Leica SL 147 mm 104 mm 39 mm 847 g 400 Y Oct 2015 7,450i
 
Leica M9 139 mm 80 mm 37 mm 585 g .. n Sep 2009 7,999i
 
Nikon D850 146 mm 124 mm 79 mm 1005 g 1840 Y Jul 2017 3,299 i
 
Nikon D810 146 mm 123 mm 82 mm 980 g 1200 Y Jun 2014 3,299i
 
Nikon D7100 136 mm 107 mm 76 mm 765 g 950 Y Feb 2013 1,199i
 
Nikon D610 141 mm 113 mm 82 mm 850 g 900 Y Oct 2013 1,999 i
 
Nikon D800 146 mm 123 mm 82 mm 1000 g 900 Y Feb 2012 2,999i
 
Nikon D700 147 mm 123 mm 77 mm 1074 g 1000 Y Jul 2008 2,999i
 
Sony RX10 129 mm 88 mm 102 mm 813 g 420 Y Oct 2013 1,299i
Notes: Measurements and pricing do not include easily detachable parts, such as add-on or interchangeable lenses or optional viewfinders.
(1) Number of images that can be taken on a full battery charge according to the CIPA-standard; (2) Official announcement.

The price is, of course, an important factor in any camera decision. The manufacturer’s suggested retail prices give an idea on the placement of the camera in the maker’s lineup and the broader market. The D800E was launched at a markedly lower price (by 53 percent) than the M Typ 240, which puts it into a different market segment. Usually, retail prices stay at first close to the launch price, but after several months, discounts become available. Later in the product cycle and, in particular, when the replacement model is about to appear, further discounting and stock clearance sales often push the camera price considerably down.

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Sensor comparison

The size of the imaging sensor is a crucial determinant of image quality. All other things equal, a large sensor will have larger individual pixel-units that offer better low-light sensitivity, wider dynamic range, and richer color-depth than smaller pixels in a sensor of the same technological generation. Further, a large sensor camera will give the photographer additional creative options when using shallow depth-of-field to isolate a subject from its background. On the downside, larger sensors tend to be more expensive and lead to bigger and heavier cameras and lenses.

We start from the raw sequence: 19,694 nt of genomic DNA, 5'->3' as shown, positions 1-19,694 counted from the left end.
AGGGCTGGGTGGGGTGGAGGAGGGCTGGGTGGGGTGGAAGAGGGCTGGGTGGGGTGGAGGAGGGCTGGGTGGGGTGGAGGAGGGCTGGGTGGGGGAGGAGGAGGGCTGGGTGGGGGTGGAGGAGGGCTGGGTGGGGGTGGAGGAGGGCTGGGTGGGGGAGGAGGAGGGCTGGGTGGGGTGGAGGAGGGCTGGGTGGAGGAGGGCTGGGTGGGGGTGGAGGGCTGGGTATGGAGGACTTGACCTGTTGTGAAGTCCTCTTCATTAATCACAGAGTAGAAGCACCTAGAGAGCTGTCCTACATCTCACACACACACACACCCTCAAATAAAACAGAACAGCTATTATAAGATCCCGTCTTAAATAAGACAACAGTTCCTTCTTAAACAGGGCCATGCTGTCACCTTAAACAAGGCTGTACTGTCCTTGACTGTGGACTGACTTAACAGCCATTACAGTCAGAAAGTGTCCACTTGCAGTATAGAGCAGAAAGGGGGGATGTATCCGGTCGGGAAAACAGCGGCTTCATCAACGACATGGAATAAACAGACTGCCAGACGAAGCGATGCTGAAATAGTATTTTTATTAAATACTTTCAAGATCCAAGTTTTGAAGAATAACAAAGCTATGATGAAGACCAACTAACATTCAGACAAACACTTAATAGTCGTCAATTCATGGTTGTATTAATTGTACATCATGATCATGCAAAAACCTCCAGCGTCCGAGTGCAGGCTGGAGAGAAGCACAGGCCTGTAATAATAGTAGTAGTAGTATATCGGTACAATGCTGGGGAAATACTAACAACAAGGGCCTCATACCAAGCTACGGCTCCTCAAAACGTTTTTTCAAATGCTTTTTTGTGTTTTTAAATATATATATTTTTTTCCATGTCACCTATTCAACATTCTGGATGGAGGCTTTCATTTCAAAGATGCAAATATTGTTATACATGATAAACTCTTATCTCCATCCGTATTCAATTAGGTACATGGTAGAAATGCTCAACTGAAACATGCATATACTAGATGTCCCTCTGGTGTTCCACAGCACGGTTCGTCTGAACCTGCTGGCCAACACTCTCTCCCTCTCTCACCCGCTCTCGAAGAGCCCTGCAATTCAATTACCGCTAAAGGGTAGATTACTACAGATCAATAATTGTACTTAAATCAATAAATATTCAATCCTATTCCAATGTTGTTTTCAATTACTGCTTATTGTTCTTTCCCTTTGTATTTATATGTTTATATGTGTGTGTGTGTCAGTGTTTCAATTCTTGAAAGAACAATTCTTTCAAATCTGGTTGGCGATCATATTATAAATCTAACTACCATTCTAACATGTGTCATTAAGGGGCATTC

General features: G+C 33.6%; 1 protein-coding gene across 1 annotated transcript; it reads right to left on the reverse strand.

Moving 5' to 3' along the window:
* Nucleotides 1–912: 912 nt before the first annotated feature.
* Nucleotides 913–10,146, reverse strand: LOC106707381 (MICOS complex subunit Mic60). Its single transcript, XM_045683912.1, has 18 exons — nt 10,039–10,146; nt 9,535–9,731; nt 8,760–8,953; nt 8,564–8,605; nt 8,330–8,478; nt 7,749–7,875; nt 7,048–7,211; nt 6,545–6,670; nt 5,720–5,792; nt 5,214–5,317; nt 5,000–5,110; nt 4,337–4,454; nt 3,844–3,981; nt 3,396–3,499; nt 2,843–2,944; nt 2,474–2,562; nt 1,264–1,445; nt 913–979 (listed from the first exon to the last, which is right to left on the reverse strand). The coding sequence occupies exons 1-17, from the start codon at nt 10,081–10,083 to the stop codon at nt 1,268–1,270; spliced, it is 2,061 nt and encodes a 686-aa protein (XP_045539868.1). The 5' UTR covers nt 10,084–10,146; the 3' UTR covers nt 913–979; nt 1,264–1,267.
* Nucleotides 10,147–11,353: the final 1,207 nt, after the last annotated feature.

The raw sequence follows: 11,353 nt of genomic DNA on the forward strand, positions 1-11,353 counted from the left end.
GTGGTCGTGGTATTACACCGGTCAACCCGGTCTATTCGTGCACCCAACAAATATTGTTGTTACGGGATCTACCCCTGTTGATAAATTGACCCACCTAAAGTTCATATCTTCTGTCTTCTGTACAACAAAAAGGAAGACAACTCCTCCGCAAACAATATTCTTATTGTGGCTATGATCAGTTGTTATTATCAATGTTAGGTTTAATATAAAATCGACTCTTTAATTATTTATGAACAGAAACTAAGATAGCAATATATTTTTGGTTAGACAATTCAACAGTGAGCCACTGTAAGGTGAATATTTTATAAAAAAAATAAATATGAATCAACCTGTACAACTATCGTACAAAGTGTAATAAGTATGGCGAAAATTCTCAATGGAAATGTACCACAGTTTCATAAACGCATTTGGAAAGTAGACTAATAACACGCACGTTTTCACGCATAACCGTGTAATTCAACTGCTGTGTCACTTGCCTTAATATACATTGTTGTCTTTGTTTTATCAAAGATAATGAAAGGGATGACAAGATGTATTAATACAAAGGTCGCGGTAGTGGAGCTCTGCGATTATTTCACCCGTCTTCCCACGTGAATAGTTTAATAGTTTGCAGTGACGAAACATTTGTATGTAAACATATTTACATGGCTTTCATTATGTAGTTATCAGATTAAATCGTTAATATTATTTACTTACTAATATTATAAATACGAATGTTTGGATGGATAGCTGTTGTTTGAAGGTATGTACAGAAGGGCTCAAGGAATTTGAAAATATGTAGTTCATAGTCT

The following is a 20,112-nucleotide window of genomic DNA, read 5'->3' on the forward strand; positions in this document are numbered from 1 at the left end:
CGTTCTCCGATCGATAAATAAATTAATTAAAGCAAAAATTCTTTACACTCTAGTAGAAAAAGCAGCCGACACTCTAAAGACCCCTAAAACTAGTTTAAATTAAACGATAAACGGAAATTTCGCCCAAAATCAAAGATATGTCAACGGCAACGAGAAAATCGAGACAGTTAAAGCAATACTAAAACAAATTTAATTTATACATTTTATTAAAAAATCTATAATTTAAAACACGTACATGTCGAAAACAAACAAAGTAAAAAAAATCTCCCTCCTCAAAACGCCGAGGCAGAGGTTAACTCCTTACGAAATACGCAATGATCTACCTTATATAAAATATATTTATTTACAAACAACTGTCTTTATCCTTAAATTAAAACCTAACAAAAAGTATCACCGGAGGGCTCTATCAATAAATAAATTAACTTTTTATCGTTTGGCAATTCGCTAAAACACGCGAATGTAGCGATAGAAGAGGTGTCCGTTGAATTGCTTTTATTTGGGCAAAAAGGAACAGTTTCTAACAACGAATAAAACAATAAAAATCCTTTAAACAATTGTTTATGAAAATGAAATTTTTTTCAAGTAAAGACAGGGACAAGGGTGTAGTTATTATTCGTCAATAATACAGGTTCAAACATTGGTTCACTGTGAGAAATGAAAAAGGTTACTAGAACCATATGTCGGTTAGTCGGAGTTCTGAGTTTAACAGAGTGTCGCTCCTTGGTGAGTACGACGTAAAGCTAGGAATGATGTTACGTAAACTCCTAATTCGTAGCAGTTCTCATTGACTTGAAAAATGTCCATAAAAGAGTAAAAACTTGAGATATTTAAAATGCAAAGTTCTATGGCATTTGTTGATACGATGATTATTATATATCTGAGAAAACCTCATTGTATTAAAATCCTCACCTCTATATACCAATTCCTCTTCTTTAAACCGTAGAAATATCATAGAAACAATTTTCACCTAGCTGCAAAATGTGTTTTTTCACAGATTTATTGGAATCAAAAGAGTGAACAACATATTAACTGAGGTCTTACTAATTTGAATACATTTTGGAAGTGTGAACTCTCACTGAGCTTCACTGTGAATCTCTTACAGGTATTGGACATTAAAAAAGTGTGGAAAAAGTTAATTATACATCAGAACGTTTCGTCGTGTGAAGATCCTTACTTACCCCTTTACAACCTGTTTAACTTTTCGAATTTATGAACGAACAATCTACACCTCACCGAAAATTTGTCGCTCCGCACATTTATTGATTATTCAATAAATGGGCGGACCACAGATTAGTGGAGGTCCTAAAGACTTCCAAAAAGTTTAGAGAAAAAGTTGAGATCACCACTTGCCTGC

Both cameras under consideration feature a full frame sensor, but their sensors differ slightly in size. The sensor area in the D800E is 1 percent bigger. They nevertheless have the same format factor of 1.0. Both cameras have a native aspect ratio (sensor width to sensor height) of 3:2.

In terms of underlying technology, both cameras are build around CMOS sensors.

Leica M Typ 240 and Nikon D800E sensor measures

With 36.2MP, the D800E offers a higher resolution than the M Typ 240 (23.7MP), but the D800E has smaller individual pixels (pixel pitch of 4.88μm versus 6.01μm for the M Typ 240). It is noteworthy in this context that the M Typ 240 is a somewhat more recent model (by 7 months) than the D800E, and its sensor might have benefitted from technological advances during this time that further enhance the light gathering capacity of its pixel-units. Coming back to sensor resolution, it should be mentioned that the D800E has no anti-alias filter installed, so that it can capture all the detail its sensor resolves.

The resolution advantage of the Nikon D800E implies greater flexibility for cropping images or the possibility to print larger pictures. The maximum print size of the D800E for good quality output (200 dots per inch) amounts to 36.8 x 24.6 inches or 93.5 x 62.4 cm, for very good quality (250 dpi) 29.4 x 19.6 inches or 74.8 x 49.9 cm, and for excellent quality (300 dpi) 24.5 x 16.4 inches or 62.3 x 41.6 cm. The corresponding values for the Leica M Typ 240 are 29.8 x 19.9 inches or 75.6 x 50.5 cm for good quality, 23.8 x 15.9 inches or 60.5 x 40.4 cm for very good quality, and 19.8 x 13.3 inches or 50.4 x 33.7 cm for excellent quality prints.

The Leica M (Typ 240) has a native sensitivity range from ISO 200 to ISO 6400, which can be extended to ISO 100-6400. The corresponding ISO settings for the Nikon D800E are ISO 100 to ISO 6400, with the possibility to increase the ISO range to 50-25600.

M Typ 240 versus D800E MP